Check your scraper bar for wear at the same time you check your paddles (every 10 hours). You can lower a worn scraper bar so that it makes better contact with the ground by loosening its bolts and adjusting its position. Eventually, though, you will need to replace it to avoid damaging the auger housing.
Again, always consult the product manual’s maintenance schedule, but a good general guideline is to check the oil level before every use, change the oil every 25 hours of use, and check and replace the spark plug every 100 hours of use.
Once you open the drain plug, oil will flow more freely if you drain it while it’s still warm after running the engine.
Unless your snow blower is an older model with a two-stroke engine, use an oil that’s specifically designed for four-stroke engines. Also, be sure that your oil is a lighter weight oil designed for cold-weather use; oil that’s too thick risks gumming up your engine in low temperatures. Many snow blowers use a 5w30 weight oil—check the manual for your product.
The spark plug can be removed by disconnecting the boot and using a spark plug wrench or socket.
Once it’s been removed, check the size of the gap—if it is larger than the manufacturer’s recommendations, it’s time to replace your spark plug.
Another part that two-stage and three-stage snow blowers have in common with their single-stage cousins is the shave plate or scraper blade at the bottom of the auger housing. Inspect this every 10 hours of use, and consider replacing it if you see a thin layer of snow left on the ground after you run your snow blower over it.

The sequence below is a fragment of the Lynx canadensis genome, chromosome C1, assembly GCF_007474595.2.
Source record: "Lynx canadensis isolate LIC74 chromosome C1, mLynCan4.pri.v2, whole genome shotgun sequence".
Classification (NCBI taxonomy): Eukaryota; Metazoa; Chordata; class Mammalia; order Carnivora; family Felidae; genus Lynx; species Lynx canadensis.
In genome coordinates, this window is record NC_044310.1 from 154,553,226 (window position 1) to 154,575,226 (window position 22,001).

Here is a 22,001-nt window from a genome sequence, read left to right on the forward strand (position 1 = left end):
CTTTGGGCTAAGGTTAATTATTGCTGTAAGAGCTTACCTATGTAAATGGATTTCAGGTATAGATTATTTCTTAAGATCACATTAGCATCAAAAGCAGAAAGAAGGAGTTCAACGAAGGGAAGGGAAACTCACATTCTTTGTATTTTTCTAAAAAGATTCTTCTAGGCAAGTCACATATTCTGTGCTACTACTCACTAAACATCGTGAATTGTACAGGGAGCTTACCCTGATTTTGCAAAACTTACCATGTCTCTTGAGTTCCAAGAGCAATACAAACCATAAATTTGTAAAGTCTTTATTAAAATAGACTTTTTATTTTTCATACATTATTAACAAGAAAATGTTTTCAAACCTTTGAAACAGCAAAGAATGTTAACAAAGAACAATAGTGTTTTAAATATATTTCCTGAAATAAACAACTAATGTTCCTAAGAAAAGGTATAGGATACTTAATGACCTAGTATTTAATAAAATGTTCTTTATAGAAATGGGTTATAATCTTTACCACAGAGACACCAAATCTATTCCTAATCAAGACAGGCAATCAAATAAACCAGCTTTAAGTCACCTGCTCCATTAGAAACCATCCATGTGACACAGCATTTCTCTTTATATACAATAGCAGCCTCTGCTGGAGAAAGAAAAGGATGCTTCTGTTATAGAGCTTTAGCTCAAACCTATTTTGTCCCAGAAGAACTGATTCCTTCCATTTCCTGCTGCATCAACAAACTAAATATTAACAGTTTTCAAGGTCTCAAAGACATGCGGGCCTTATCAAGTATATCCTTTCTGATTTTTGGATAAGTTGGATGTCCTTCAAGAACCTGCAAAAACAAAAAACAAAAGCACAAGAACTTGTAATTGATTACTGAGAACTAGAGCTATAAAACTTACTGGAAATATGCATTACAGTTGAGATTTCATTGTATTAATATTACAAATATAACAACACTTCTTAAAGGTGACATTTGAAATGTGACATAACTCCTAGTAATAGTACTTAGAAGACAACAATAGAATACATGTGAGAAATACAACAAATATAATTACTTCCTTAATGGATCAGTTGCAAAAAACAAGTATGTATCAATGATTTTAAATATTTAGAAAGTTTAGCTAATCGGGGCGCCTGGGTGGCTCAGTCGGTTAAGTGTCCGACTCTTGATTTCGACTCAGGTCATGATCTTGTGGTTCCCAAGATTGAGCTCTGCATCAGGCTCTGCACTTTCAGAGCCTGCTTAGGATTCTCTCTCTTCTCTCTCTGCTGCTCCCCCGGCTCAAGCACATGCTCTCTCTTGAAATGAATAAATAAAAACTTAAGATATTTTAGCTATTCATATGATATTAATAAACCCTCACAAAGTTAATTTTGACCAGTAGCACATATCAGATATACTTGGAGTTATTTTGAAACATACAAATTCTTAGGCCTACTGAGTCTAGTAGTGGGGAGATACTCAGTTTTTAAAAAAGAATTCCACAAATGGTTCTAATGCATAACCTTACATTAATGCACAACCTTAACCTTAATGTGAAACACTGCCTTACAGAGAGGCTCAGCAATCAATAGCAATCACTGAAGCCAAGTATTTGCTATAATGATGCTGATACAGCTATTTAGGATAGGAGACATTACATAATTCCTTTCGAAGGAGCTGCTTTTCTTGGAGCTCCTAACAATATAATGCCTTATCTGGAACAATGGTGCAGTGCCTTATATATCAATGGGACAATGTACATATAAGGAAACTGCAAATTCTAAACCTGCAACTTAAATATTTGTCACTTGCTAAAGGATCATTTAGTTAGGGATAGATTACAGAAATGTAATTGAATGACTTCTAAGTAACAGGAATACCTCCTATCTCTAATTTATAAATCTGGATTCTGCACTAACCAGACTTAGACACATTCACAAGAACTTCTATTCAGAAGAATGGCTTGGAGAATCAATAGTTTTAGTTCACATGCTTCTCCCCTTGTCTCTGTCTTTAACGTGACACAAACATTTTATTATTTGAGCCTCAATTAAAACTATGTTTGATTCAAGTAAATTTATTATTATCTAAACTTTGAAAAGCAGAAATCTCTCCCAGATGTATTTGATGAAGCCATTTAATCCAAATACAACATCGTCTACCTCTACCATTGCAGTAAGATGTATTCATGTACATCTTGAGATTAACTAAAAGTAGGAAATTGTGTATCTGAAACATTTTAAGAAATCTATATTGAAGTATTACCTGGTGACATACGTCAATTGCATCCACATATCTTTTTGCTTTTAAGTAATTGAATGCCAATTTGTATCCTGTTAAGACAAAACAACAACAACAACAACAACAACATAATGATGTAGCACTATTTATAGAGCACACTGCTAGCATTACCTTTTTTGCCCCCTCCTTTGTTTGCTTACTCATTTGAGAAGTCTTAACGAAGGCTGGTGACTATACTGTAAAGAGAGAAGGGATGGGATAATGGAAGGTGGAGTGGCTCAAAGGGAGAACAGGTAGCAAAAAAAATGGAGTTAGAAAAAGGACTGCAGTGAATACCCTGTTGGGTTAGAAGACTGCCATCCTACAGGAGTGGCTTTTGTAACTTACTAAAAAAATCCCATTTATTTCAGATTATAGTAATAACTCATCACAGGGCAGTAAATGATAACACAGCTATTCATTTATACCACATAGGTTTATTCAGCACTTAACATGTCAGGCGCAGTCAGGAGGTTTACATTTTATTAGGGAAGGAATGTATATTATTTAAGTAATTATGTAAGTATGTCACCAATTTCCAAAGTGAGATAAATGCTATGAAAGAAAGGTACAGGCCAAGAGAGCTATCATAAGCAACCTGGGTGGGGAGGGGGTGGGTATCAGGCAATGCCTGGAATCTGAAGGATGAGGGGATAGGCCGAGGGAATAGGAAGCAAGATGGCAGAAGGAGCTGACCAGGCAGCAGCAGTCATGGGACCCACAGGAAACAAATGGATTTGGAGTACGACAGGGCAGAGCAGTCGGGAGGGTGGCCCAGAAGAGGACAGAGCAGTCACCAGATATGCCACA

Two- and three-stage snow blowers have parts that will need to be lubricated with the manufacturer-recommended lubricant at least once every season:
They also have two specific parts that you won’t find on single-stage snow blowers: skid shoes and shear pins.
Unlike the rubberized paddles on single-stage snowblowers, the metal blades on a two- or three-stage blower’s auger scoop up snow instead of scraping it off the ground. To keep the metal auger from making contact with a hard surface, skid shoes lift the auger housing off the ground, allowing the snow blower to glide smoothly.
Metal and non-abrasive composite skid shoes are the two types most commonly available; roller skid shoes offer a third option. Composite skid shoes can be removed by loosening the bolts and rotated 180 degrees for extended use if one side shows too much wear.
Shear pins or shear bolts are designed to prevent damage to your snowblower even if it encounters an obstacle. If your snow blower passes over a rock or a landscaping fixture that would create enough torque to damage the auger, the shear pins simply snap, jamming the auger in place.
Because of the way they function, you should have to replace your shear pins only when they break. Your brand-new snow blower should include an extra set of shear pins in the package that contains the product manual. If it didn't, or if the pins have been misplaced, extra sets of shear bolts can be purchased separately.
To remove them from where they connect the auger to the auger shaft, use a wrench to turn the shear pin while using another wrench to hold the nut that secures it in place. Unscrew the pin and insert the new one, taking care to tighten the nut. On many models, you also can simply remove and reattach the clevis pin.
Tune-ups are a part of owning any piece of power equipment. However, even beyond the tasks mentioned above, there are steps you can take to reduce the need for some maintenance and make regular maintenance easier:
A little bit of regular upkeep can keep your snow blower running for a nice, long time.